Assembly Committee Oks Targeted Tax on Contractors
A California Chamber of Commerce-opposed job killer bill that imposes a tax on companies that do business with California’s prison systems passed the Assembly Revenue and Taxation Committee yesterday.
AB 43 (Thurmond; D-Richmond) imposes a 10% tax on contractors for the privilege of doing business with the state Department of Corrections and Rehabilitation to fund preschool and after school programs. Furthermore, the contractors would be prohibited from passing the cost onto the state purchaser.
According to an estimate from Assemblymember Tony Thurmond’s office, the tax would generate between $110 million and $170 million annually for early childhood education and after-school programs.
CalChamber has identified the bill as a job killer because AB 43 unfairly targets one category of taxpayers to fund a benefit for all of the state by imposing a tax on contractors for the privilege of doing business with the Department of Corrections and Rehabilitation, and requiring the contractor to absorb the cost while maintaining a price of lowest responsible bidder.
“It unfairly targets the contractors that are providing goods and services to the prisons,” CalChamber Policy Advocate Marti Fisher, told the Los Angeles Times recently.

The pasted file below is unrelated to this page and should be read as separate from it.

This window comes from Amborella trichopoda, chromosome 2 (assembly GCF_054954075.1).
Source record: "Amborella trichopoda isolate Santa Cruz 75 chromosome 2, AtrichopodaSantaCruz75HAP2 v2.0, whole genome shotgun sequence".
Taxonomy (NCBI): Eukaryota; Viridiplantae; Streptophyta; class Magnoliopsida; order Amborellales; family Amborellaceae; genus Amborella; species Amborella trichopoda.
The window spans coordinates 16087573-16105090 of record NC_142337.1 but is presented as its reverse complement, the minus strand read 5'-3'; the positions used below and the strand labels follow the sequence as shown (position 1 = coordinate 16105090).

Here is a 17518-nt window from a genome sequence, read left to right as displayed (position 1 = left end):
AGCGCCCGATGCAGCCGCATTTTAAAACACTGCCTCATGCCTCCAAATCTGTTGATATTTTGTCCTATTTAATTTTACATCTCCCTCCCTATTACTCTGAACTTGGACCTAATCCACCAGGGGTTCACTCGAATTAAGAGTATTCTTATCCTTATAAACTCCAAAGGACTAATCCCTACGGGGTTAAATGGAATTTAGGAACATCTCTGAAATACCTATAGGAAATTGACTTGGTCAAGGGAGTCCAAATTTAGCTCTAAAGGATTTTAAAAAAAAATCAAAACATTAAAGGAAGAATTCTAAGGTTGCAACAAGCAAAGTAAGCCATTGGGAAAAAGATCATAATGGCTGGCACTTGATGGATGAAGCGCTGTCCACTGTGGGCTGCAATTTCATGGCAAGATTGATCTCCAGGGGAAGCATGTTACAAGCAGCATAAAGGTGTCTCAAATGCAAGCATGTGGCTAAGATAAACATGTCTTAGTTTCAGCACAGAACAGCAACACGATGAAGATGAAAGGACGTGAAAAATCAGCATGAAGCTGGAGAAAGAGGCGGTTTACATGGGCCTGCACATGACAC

Although CalChamber and the coalition agrees that funding for preschool and after school programs is an important policy area, “this is not the way to get there,” Fisher explained to the Times.
Contractors and vendors are pleased to do business with the state and can attribute a portion of their success to that relationship. An added tax on top of an already resource-intensive contracting process for businesses in California could jeopardize the viability of contracting with the Corrections and Rehabilitation Department if costs cannot be calculated into the bid equation. Bids are a math calculation; if the math does not work, the transaction will not occur, leading to fewer companies participating in the bidding process. As a result, less competition could lead to higher costs to the state.
An unduly burdensome tax structure built into contracting with the Department of Corrections will ultimately result in a loss to the state of qualified and competitive bidders, as well as a loss of business to the vendors that the state has come to rely on as quality and dependable.
CalChamber has consistently stated that any tax increase should be broad based and shared by all so that the financial impact is mitigated. The CalChamber and coalition appreciate the author’s effort to support preschool and after school programs as these are important issues that benefit all Californians. However, one category of taxpayers should not be burdened with the responsibility to fund these programs.